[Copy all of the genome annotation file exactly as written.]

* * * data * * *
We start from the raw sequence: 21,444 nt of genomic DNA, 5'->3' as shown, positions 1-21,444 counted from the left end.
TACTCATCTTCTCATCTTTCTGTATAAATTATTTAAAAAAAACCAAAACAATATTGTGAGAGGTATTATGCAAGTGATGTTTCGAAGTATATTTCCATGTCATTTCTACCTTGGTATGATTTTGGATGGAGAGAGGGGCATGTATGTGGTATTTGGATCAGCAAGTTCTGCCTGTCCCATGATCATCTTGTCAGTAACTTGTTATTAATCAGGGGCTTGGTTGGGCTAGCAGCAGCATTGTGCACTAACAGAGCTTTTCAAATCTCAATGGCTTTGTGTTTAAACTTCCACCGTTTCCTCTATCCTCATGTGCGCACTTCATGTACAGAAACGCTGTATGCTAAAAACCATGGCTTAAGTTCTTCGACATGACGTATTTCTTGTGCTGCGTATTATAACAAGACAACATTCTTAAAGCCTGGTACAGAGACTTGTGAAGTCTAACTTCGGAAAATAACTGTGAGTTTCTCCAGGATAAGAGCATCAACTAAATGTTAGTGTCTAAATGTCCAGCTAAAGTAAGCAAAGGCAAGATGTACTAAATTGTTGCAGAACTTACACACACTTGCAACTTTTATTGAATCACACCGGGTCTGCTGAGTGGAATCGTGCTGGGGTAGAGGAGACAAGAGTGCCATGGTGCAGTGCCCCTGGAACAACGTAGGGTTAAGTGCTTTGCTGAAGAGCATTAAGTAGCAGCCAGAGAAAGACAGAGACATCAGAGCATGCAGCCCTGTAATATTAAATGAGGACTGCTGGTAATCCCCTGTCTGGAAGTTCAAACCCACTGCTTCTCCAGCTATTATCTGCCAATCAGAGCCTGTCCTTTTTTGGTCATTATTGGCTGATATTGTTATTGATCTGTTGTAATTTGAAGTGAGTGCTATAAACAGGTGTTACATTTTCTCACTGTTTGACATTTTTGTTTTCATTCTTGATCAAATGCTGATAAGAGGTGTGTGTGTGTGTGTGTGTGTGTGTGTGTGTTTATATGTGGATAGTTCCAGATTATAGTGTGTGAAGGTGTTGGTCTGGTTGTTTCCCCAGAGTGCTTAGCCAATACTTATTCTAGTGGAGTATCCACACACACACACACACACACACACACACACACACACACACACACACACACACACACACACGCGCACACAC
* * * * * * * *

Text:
We start from the raw sequence: 21,444 nt of genomic DNA, 5'->3' as shown, positions 1-21,444 counted from the left end.
TACTCATCTTCTCATCTTTCTGTATAAATTATTTAAAAAAAACCAAAACAATATTGTGAGAGGTATTATGCAAGTGATGTTTCGAAGTATATTTCCATGTCATTTCTACCTTGGTATGATTTTGGATGGAGAGAGGGGCATGTATGTGGTATTTGGATCAGCAAGTTCTGCCTGTCCCATGATCATCTTGTCAGTAACTTGTTATTAATCAGGGGCTTGGTTGGGCTAGCAGCAGCATTGTGCACTAACAGAGCTTTTCAAATCTCAATGGCTTTGTGTTTAAACTTCCACCGTTTCCTCTATCCTCATGTGCGCACTTCATGTACAGAAACGCTGTATGCTAAAAACCATGGCTTAAGTTCTTCGACATGACGTATTTCTTGTGCTGCGTATTATAACAAGACAACATTCTTAAAGCCTGGTACAGAGACTTGTGAAGTCTAACTTCGGAAAATAACTGTGAGTTTCTCCAGGATAAGAGCATCAACTAAATGTTAGTGTCTAAATGTCCAGCTAAAGTAAGCAAAGGCAAGATGTACTAAATTGTTGCAGAACTTACACACACTTGCAACTTTTATTGAATCACACCGGGTCTGCTGAGTGGAATCGTGCTGGGGTAGAGGAGACAAGAGTGCCATGGTGCAGTGCCCCTGGAACAACGTAGGGTTAAGTGCTTTGCTGAAGAGCATTAAGTAGCAGCCAGAGAAAGACAGAGACATCAGAGCATGCAGCCCTGTAATATTAAATGAGGACTGCTGGTAATCCCCTGTCTGGAAGTTCAAACCCACTGCTTCTCCAGCTATTATCTGCCAATCAGAGCCTGTCCTTTTTTGGTCATTATTGGCTGATATTGTTATTGATCTGTTGTAATTTGAAGTGAGTGCTATAAACAGGTGTTACATTTTCTCACTGTTTGACATTTTTGTTTTCATTCTTGATCAAATGCTGATAAGAGGTGTGTGTGTGTGTGTGTGTGTGTGTGTGTGTTTATATGTGGATAGTTCCAGATTATAGTGTGTGAAGGTGTTGGTCTGGTTGTTTCCCCAGAGTGCTTAGCCAATACTTATTCTAGTGGAGTATCCACACACACACACACACACACACACACACACACACACACACACACACACACACACACACACGCGCACACAC